Hello, my name is Jenny Callahan and I am one of Ann’s art students at the Colorado Center for the Blind. Today, I am going to share with you about the Braille Trail in Aspen, Colorado. I love braille both as a form of communication and also as a tactile art-form. I love incorporating braille in art projects, especially clay and acrylic painting.
What is the Braille Trail? While today there are more than 100 braille trails throughout the country, in 1962 the concept had yet to be created. A science teacher by the name of Bob Lewis happened across a book his 12-year-old daughter had brought home, that described the code invented by Louis Braille. This inadvertent inspiration prompted Bob to conceive the idea of the trail.
This began a five-year process to secure an area from the Forestry Service. In that time he also designed the trail and organized the installation of the signs with descriptions of spots on the trail written by a naturalist. The metal signs are in both braille and print. The trail has a guide rope along one side of the path. This makes navigation with dog, cane or sighted guide very easy over the rough terrain. On this trail, Braille is used to allow a closer inspection of nature through the senses of touch, smell, and hearing. The path itself is on rocky terrain in a forest.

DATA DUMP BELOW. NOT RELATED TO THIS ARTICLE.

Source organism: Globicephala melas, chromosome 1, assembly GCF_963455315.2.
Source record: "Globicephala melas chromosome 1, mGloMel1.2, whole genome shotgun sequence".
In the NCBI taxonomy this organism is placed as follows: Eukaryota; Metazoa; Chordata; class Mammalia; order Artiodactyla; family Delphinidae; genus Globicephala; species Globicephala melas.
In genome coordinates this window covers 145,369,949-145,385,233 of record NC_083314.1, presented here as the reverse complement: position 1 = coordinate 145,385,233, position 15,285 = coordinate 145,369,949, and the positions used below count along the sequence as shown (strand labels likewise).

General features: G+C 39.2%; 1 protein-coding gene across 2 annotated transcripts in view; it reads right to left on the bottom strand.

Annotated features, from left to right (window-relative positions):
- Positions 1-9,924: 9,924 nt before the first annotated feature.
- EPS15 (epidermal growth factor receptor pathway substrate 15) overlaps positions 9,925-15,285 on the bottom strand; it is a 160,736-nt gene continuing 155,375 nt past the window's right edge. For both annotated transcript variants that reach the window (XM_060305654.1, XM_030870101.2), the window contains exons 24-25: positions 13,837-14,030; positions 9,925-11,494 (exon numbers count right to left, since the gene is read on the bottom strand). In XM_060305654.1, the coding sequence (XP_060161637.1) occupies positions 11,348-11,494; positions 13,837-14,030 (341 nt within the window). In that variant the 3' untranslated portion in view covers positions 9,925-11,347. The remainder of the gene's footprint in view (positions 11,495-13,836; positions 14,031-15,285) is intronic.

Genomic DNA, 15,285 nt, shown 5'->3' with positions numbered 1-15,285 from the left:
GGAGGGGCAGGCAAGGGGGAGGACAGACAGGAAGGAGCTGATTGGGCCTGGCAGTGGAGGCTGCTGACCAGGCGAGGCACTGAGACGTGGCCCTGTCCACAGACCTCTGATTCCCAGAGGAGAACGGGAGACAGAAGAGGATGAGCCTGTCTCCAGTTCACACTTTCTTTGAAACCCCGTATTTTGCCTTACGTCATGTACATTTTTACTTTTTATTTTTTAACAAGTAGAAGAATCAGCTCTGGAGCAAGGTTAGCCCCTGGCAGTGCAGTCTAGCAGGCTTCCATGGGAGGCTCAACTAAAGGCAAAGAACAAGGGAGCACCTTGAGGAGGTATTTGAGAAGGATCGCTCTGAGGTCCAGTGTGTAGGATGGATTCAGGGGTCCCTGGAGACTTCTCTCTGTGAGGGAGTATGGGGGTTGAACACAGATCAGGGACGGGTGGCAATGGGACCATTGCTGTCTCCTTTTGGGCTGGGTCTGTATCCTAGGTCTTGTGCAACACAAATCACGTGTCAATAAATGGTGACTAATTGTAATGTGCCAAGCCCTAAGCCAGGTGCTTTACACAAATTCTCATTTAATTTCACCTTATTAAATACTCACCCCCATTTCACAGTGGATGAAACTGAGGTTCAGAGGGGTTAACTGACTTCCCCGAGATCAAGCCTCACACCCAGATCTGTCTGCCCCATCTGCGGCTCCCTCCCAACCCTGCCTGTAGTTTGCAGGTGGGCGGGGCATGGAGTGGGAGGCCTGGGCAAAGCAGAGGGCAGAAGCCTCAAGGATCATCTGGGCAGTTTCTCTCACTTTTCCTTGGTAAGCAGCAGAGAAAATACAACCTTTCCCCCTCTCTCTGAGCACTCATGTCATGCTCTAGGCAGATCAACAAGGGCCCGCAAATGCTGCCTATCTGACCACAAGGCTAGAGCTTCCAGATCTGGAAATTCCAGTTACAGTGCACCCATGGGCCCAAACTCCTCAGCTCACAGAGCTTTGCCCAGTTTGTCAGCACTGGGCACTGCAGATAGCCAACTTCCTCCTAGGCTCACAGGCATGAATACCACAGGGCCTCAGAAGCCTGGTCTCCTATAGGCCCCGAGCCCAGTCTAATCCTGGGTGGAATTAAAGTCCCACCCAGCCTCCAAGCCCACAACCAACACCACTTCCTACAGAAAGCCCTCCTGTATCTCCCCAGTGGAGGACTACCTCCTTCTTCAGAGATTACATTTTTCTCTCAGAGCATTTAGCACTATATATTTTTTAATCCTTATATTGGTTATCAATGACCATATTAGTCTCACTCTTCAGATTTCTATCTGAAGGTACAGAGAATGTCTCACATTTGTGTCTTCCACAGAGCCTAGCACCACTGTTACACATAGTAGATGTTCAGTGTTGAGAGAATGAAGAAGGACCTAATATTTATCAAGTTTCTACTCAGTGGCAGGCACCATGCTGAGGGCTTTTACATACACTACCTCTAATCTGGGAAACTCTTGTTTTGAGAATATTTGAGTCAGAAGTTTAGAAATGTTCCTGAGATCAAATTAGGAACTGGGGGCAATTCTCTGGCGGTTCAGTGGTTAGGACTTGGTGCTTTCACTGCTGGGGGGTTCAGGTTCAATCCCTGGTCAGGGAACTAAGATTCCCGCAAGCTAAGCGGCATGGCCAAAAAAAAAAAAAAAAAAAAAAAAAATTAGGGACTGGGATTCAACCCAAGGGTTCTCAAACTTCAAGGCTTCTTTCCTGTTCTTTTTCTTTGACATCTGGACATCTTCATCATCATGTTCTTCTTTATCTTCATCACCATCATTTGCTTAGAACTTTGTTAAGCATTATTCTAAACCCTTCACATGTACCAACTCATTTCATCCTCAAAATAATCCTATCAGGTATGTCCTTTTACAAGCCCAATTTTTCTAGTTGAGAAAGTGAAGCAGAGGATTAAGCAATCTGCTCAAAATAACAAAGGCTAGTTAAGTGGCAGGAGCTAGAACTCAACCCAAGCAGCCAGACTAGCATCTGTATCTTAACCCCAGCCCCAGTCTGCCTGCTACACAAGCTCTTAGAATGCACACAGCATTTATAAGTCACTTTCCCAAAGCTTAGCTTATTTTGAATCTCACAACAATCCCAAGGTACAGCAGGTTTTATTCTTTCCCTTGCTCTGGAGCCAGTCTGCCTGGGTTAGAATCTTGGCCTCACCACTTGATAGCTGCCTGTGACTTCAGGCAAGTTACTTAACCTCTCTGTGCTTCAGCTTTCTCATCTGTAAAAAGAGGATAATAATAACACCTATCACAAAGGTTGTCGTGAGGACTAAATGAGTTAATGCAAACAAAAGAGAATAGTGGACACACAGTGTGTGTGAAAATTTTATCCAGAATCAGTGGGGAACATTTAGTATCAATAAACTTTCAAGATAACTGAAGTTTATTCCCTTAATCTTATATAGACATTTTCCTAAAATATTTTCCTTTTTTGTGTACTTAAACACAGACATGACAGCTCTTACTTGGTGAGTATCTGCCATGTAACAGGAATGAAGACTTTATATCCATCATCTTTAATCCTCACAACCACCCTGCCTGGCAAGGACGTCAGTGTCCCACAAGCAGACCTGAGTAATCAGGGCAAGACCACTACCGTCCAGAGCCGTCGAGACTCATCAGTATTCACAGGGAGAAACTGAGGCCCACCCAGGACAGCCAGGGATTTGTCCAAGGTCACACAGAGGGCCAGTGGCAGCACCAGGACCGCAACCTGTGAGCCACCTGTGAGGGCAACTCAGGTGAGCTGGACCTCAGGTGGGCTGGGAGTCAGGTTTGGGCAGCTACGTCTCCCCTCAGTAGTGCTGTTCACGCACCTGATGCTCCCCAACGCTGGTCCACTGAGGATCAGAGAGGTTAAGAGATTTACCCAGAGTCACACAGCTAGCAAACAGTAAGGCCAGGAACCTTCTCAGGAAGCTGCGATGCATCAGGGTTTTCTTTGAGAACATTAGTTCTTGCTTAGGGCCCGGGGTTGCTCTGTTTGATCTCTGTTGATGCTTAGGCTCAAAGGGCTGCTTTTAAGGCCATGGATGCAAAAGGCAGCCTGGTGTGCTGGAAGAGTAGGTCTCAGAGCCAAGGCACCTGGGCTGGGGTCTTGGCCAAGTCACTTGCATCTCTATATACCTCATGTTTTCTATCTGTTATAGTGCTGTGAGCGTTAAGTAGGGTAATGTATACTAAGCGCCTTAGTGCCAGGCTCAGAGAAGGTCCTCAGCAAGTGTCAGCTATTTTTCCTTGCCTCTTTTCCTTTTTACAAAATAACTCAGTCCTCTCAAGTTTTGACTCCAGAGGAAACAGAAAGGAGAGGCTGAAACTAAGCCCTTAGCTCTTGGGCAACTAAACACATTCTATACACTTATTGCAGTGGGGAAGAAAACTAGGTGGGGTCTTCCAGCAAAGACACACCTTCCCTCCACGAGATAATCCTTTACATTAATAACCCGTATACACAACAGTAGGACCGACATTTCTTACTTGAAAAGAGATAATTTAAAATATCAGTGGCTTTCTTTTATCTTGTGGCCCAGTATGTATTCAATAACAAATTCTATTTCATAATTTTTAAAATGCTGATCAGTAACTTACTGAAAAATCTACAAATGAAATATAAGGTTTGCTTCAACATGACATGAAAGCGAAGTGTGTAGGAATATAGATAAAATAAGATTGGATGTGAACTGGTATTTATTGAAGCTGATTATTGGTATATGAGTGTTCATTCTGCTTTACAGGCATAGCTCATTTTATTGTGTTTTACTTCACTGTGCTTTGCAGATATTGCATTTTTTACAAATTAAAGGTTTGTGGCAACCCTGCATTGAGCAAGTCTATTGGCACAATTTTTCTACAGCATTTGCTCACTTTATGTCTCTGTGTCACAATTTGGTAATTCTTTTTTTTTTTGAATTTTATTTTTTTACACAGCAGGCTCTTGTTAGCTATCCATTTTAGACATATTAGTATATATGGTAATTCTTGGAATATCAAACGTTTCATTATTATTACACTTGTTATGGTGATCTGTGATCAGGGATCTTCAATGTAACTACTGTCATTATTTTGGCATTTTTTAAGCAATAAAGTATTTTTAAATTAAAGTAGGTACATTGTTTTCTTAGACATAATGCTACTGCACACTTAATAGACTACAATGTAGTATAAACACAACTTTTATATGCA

A friend described it as a very informative experience with the signs describing the flora of the forest. An interesting side note, bird droppings had to be removed from some of the braille signs (extra dots). The trail itself is not very long. However, the upkeep and maintenance on the trail is quite expensive. The trail is maintained by the Independence Pass Foundation.
When Ann told me about her random stop – when driving to Aspen, upon seeing a sign for the Braille Trail – it reminded me of many of my own road trip adventures. And, it reminds me how, just as how Bob Lewis saw an opportunity to merge art and science, in the absence of a sense, being open to new roadside adventures can also help us create new types of art.
The braille trail also reminds me of the sacred mountains in China. That even though I can’t see now, I can picture them so vividly in my mind with the trails clinging to the sides of the mountain with just one or two boards and the ropes climbing up the side of the mountain into the clouds. And this is how I picture the Braille Trail, rising into the clouds, up the craggy rocks, dripping in pungent leafy smells.
– by Jenny Callahan, 2015
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Come experience what we can do when we combine our creative forces! The new exhibit at the Colorado Gallery of the Arts at the Littleton Campus of Arapahoe Community College features a unique combination of tactile and multisensory artworks created by ACC painting and ceramics students as well as our neighbors at the Colorado Center for the Blind. The second annual “Shared Visions” exhibit is full of artwork you can touch. The opening on Thursday, November 19th from 5-9 pm will be a truly memorable event. Everyone is welcome!
– by Nathan Abels
Jenny Callahan and 7 other students from The Colorado Center for the Blind (CCB) joined Katy Carons ceramics class at Arapahoe Community College. CCB will exhibit the bowls they created in this class, along with other works of art at Shared Visions. I hope you will join us on November 19th at Arapahoe Community College for our opening event.